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I am working on a project that uses a variable-speed pump to achieve a desired pressure across a medium (coffee grounds). The system includes a pressure sensor in-line between the pump and the medium. I've been reading up on water flow through soils (as this seems somewhat analogous), but I am having difficulty extracting the important information. Does there exist a reliable way to model pressure/flow of water through saturated soils and if so, might someone be able to highlight this discussion?

Cheers

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    $\begingroup$ So, what have you found? Saves us finding stuff and you replying "Oh, found that it, it was boring" or "not relevant" etc $\endgroup$ – Solar Mike Nov 26 '18 at 4:43
  • $\begingroup$ See smithsonianmag.com/science-nature/… $\endgroup$ – Solar Mike Nov 26 '18 at 5:35
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Saturated flow through sediments is governed by Darcy's Law, which relates the pressure drop across the porous medium to the permeability of the medium to calculate the fluid flow rate. The fluid viscosity affects the relationship but is usually assumed to be constant in groundwater studies. That may or may not be the case for your coffee (e.g. if the temperature changes).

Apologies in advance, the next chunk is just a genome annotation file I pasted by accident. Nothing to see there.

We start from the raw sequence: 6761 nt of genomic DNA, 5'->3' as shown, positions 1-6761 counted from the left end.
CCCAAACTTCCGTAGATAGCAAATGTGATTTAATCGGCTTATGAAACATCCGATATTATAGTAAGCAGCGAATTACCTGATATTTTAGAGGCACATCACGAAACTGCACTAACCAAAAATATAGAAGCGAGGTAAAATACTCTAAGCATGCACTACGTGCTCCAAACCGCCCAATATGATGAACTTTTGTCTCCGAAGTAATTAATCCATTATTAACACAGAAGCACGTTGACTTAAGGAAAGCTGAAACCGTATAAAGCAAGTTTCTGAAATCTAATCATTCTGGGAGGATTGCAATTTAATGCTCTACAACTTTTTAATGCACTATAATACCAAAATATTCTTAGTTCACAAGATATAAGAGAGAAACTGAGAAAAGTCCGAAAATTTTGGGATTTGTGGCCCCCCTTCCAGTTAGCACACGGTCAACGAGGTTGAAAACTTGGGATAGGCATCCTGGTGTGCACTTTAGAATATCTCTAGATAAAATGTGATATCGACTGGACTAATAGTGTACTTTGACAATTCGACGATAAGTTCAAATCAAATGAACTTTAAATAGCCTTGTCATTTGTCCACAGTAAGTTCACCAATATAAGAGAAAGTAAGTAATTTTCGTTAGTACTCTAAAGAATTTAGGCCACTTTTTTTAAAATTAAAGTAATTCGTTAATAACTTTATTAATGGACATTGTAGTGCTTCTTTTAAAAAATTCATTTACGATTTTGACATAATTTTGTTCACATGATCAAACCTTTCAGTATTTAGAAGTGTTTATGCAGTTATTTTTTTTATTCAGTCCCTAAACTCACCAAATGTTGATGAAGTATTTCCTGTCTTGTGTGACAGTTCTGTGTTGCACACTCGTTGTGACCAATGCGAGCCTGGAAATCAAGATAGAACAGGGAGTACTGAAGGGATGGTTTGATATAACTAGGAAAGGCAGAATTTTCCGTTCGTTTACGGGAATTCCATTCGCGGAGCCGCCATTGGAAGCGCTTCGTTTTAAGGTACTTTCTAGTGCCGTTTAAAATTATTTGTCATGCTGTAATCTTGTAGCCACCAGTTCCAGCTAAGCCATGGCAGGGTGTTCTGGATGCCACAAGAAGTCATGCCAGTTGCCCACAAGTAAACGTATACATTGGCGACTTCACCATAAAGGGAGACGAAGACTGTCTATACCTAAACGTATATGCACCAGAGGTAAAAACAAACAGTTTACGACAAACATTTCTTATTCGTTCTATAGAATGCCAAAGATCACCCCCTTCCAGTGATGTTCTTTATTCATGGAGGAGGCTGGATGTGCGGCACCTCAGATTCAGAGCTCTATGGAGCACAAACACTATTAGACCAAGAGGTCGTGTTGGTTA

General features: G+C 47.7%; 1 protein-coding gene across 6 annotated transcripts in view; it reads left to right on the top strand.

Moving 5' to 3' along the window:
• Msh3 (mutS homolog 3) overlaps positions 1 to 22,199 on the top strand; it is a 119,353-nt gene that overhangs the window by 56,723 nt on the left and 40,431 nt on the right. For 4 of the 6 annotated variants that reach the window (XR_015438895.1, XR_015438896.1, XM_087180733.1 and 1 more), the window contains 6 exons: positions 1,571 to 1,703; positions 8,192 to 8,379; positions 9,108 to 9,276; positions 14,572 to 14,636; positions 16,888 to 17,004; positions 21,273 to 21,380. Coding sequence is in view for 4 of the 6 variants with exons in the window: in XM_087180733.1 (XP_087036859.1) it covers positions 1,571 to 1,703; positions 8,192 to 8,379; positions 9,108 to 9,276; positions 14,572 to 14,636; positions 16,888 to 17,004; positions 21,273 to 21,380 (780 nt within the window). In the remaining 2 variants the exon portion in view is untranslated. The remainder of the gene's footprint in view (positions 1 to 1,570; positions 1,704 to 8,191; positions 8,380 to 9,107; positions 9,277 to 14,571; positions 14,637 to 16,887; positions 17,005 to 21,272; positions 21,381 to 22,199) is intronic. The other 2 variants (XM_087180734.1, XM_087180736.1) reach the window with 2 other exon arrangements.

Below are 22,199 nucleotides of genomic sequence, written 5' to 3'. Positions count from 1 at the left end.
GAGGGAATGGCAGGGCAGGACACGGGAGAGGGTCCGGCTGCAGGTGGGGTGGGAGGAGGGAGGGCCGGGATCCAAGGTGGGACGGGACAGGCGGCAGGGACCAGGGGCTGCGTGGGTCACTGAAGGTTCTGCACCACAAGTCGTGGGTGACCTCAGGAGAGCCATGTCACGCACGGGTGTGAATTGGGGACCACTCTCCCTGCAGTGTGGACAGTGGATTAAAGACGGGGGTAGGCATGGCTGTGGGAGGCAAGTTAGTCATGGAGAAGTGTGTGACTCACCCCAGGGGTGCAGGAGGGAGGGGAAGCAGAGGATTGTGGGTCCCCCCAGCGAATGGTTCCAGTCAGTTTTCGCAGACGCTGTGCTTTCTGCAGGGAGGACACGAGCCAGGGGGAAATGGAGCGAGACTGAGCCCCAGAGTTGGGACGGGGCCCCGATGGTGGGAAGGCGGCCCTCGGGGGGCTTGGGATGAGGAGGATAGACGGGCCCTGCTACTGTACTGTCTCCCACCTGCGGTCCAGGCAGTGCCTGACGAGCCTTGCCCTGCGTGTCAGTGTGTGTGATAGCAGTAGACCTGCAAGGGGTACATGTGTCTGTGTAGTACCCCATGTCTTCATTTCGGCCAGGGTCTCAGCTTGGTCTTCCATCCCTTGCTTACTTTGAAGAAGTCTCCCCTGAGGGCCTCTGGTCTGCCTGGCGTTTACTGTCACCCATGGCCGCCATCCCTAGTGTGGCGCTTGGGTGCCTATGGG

If you know the gauge pressure on the pump side of the coffee grounds and if the pressure on the downstream side is atmospheric, then you know the pressure drop. You need to know/estimate/calibrate the permeability of the media. You don't say what kind of coffee maker, but it will depend on the grind and tamping for an espresso machine. You need to decide if you can assume the value is constant. If it is not, you need to determine how it varies.

Groundwater studies use analytical or digital model solutions to determine how flow changes with differences in boundary conditions and variation in permeability. Your system sounds similar to Darcy's original experiments so you can easily calculate flow if you know the other parameters.

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